Patient counts in several ongoing outbreaks of foodborne illnesses continue to increase, according to the Food and Drug Administration.
The agency is currently investigating 10 outbreaks. The investigations are at various stages, with traceback, on-site inspection and sample collection and analysis ongoing in several of them.
New this week is the announcement that traceback has begun in a Listeria monocytogenes outbreak, but the FDA is not saying what food or foods are being traced. The cause of the outbreak remains unknown. As of Sept. 21 there are six confirmed patients in the outbreak, but the FDA has not revealed where the patients live.
As with the Listeria monocytogenes outbreak, the FDa has not revealed any patient information such as ages or where they live for any of the other outbreaks under investigation.
Ongoing outbreak investigations
- The patient count in an outbreak caused by Salmonella Mississippi has increased to 103 from the 102 patients reported a week ago. The agency has not made public where the patients live or their ages. The FDA has not identified a source of the pathogen but has initiated traceback efforts. The agency has not reported what food or foods are being traced.
- For a Salmonella Senftenberg outbreak from a not yet identified food, the patient count has increased to 30, up from 27 reported a week ago. Traceback has begun but FDA has not reported what is being traced.
- For a Salmonella Typhimurium outbreak from a not yet identified food, the patient count has increased to 84, up from 78 reported a week ago. Traceback, on-site inspection and sample analysis has been initiated, but the FDA has not reported what is being traced or tested or where the inspection is taking place.
- For a Cyclospora outbreak the patient count has increased to 81, up from 79 a week ago. Traceback has begun but the FDA has not reported what is being traced.
- For another Cyclospora outbreak the patient count has remained steady at 42. Traceback has begun but the FDA has not reported what is being traced. Similarily, sample testing has begun but the agency has not reported what is being tested.
- An investigation related to adverse effects associated with Daily Harvest brand frozen Leeks & Lentils Crumbles is ongoing. The company has received more than 470 complaints of illnesses and as of its most recent report on Sept, 15 the FDA had received 386 complaints. Some of the patients have gone into liver failure and at least 25 have had to have their gallbladders removed. The FDA is working on traceback efforts and has begun on-site inspection and product testing. Some testing has revealed that tara flour is an ingredient unique to the Daily Harvest crumbles product and could be related to the illnesses.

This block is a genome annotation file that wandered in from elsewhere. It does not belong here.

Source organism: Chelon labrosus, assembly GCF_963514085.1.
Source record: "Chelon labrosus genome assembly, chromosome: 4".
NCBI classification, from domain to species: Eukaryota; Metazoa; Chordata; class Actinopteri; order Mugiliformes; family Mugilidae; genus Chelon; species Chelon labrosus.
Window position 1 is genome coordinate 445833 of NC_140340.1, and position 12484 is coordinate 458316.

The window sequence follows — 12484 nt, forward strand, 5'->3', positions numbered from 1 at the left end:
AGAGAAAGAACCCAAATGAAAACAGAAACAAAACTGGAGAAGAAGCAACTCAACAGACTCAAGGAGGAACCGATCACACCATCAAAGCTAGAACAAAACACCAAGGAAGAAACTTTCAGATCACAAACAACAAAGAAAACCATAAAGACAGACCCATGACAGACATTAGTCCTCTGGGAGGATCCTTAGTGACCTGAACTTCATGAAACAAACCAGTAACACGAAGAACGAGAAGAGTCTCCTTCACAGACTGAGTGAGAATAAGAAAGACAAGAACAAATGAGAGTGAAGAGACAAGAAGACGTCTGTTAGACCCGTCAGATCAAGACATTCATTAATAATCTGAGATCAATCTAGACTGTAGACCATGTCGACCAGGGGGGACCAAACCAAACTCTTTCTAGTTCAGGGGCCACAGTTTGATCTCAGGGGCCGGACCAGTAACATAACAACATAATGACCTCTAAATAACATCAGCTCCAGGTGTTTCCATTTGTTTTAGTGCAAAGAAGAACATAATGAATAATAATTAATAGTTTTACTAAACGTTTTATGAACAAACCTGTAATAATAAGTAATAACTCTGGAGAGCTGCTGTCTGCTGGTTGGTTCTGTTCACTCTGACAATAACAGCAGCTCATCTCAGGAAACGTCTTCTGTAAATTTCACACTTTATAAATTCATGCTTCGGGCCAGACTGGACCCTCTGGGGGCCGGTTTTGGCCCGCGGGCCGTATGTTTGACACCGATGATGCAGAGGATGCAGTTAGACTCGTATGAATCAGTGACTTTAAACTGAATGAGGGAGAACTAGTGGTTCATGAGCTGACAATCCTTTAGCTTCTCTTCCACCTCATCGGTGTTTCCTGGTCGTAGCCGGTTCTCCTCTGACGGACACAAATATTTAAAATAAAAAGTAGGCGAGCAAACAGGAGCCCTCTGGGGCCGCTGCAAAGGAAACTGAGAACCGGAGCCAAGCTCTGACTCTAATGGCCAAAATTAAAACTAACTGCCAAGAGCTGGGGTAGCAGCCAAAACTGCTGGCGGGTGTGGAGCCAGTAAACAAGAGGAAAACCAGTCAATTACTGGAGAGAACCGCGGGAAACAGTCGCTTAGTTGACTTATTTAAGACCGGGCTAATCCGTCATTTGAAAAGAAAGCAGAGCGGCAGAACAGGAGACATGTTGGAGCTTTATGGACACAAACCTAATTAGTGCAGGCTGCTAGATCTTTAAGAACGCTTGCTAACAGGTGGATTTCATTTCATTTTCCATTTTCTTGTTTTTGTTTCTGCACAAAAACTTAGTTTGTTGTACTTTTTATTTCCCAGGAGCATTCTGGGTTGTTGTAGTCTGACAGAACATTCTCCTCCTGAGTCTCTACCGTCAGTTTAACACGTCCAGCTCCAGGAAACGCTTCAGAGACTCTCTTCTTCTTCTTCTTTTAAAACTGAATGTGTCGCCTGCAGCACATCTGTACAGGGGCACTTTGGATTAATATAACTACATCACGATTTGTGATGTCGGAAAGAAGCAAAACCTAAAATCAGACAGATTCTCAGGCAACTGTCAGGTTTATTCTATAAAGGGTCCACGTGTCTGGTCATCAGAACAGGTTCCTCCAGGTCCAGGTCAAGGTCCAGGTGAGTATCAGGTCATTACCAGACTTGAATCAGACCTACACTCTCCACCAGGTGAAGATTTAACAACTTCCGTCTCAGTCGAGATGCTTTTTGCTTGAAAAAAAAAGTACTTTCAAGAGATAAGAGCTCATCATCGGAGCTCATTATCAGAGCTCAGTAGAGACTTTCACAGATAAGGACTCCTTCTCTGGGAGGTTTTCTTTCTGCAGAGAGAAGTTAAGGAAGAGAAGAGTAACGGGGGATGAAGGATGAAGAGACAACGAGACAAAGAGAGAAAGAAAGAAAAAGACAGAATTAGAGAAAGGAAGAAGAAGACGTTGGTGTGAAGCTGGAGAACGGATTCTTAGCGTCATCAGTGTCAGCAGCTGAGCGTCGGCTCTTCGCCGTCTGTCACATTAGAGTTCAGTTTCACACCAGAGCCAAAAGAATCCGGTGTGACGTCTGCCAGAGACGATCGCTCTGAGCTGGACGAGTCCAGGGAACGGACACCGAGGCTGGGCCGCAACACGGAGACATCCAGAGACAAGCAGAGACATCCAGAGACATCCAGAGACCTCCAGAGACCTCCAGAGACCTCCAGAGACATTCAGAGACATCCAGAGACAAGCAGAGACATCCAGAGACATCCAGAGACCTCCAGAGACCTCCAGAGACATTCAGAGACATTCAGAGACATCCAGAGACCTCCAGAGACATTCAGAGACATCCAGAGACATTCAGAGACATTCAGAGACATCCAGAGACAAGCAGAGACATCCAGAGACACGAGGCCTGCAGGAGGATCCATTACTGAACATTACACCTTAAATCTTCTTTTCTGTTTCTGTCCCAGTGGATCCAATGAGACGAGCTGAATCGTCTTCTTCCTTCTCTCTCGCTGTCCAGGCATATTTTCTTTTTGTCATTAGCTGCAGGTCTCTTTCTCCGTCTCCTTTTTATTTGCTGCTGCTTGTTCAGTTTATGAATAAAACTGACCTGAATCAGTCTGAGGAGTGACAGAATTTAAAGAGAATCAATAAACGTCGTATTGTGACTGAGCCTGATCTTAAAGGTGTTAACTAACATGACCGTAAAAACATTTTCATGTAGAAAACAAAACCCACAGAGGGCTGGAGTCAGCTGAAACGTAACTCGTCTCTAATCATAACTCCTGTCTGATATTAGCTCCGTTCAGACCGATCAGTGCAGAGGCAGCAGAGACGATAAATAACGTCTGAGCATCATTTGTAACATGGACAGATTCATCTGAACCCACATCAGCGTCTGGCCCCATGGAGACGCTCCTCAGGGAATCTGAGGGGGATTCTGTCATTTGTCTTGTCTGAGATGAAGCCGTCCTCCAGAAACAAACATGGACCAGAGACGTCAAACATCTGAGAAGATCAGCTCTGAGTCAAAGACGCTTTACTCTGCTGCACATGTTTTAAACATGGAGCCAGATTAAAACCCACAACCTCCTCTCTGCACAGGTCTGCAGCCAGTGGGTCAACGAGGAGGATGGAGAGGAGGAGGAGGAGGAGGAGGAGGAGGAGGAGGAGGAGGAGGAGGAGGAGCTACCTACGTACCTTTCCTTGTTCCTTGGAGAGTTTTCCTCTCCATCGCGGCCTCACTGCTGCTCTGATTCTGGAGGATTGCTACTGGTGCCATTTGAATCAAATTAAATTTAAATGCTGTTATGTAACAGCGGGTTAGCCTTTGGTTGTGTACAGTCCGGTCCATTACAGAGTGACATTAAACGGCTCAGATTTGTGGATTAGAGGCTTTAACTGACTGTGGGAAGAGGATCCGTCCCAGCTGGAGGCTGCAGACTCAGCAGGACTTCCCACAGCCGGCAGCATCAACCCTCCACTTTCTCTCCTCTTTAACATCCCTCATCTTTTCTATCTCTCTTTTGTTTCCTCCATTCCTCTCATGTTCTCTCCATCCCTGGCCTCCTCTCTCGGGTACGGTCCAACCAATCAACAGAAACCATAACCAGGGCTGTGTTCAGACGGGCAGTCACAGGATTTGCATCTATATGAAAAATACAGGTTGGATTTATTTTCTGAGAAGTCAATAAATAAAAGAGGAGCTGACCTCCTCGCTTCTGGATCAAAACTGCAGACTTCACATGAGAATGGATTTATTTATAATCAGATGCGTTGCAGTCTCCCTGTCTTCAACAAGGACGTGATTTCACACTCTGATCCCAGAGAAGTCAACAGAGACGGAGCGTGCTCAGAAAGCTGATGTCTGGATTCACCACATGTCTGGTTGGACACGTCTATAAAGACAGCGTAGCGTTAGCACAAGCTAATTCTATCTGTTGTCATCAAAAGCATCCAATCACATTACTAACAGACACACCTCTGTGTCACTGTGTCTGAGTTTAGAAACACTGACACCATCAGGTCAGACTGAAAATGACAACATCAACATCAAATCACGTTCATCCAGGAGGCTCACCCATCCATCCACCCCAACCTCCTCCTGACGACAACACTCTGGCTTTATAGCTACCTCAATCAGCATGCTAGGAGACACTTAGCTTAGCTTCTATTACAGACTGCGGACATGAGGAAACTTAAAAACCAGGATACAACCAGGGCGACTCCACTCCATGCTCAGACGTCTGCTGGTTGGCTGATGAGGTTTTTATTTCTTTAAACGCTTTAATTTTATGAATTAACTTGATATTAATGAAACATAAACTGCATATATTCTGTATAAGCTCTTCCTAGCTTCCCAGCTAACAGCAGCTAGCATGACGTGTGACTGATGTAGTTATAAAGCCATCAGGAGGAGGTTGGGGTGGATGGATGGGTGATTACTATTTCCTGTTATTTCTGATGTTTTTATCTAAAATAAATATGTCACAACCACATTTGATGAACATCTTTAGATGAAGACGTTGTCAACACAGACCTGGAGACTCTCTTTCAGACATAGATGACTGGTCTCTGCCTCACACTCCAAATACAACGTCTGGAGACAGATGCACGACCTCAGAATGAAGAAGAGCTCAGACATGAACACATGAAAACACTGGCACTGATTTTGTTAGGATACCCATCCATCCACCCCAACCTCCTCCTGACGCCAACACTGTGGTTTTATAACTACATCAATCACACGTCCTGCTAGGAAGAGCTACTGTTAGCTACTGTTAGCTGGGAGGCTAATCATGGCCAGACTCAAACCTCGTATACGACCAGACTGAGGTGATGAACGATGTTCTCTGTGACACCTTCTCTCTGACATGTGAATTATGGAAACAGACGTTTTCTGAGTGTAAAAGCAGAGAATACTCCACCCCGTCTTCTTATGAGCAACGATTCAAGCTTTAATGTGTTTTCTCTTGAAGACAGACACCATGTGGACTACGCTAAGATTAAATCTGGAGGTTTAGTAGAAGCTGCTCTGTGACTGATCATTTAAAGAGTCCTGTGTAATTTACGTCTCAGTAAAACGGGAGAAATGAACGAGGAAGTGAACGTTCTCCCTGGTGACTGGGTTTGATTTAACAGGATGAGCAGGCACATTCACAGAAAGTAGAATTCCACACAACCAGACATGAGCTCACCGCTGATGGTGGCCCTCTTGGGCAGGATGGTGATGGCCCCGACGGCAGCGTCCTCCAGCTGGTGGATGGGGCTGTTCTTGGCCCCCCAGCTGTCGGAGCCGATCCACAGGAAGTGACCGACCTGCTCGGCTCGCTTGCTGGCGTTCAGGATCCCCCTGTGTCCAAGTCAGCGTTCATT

- In an ongoing outbreak of infections caused by E. coli O157:H7 the FDA has initiated sample collection and analysis. The outbreak, reported by the CDC as being linked to lettuce on Wendy’s sandwiches, has sickened at least 84 people. The four-state outbreak has sickened more people according to the state counts, but all of the reports have not reached the CDC. Wendy’s has stopped serving the romaine-iceberg lettuce hybrid on sandwiches in several states, according to a statement from the company.
- The FDA is conducting an on-site inspection at Big Olaf Creamery in Florida, which has been deemed to be behind an 11-state outbreak of Listeria infections. The state of Florida closed the business several weeks ago after tests found multiple places of contamination with Listeria monocytogenes in the plant. Testing also showed Listeria in 16 of 17 flavors of the company’s ice cream. At last count the outbreak had sickened 25 patients with one having died. A pregnant woman also miscarried. Twenty-four of the patients have required hospitalization.
- An outbreak of infections from Cronobacter in four infants, two of whom died. The outbreak has been determined to be over by the CDC but is it still under investigation. The babies consumed infant formula made by Abbott Nutrition’s plant in Sturgis, MI.
Click here to go to the FDA page with links to specific outbreak details. The investigations are in a variety of stages. Some outbreaks have limited information with active investigations ongoing, others may be near completion.
A public health advisory will be issued for investigations that have resulted in specific, actionable steps for consumers to take to protect themselves, according to the FDA. Please direct your attention to those pages for the most up-to-date information on the investigation and for consumer protection information.
Outbreak and adverse event investigations that do not result in specific, actionable steps for consumers may or may not conclusively identify a source or reveal any contributing factors. Adverse event investigations rely on self-reported data. Although these reports may name a particular product, FDA will only indicate a product category in the table and will not publicly name a specific product until there is sufficient evidence to implicate that product as a cause of illnesses or adverse events. If a cause and/or contributing factors are identified that could inform future prevention, FDA commits to providing a summary of those findings.
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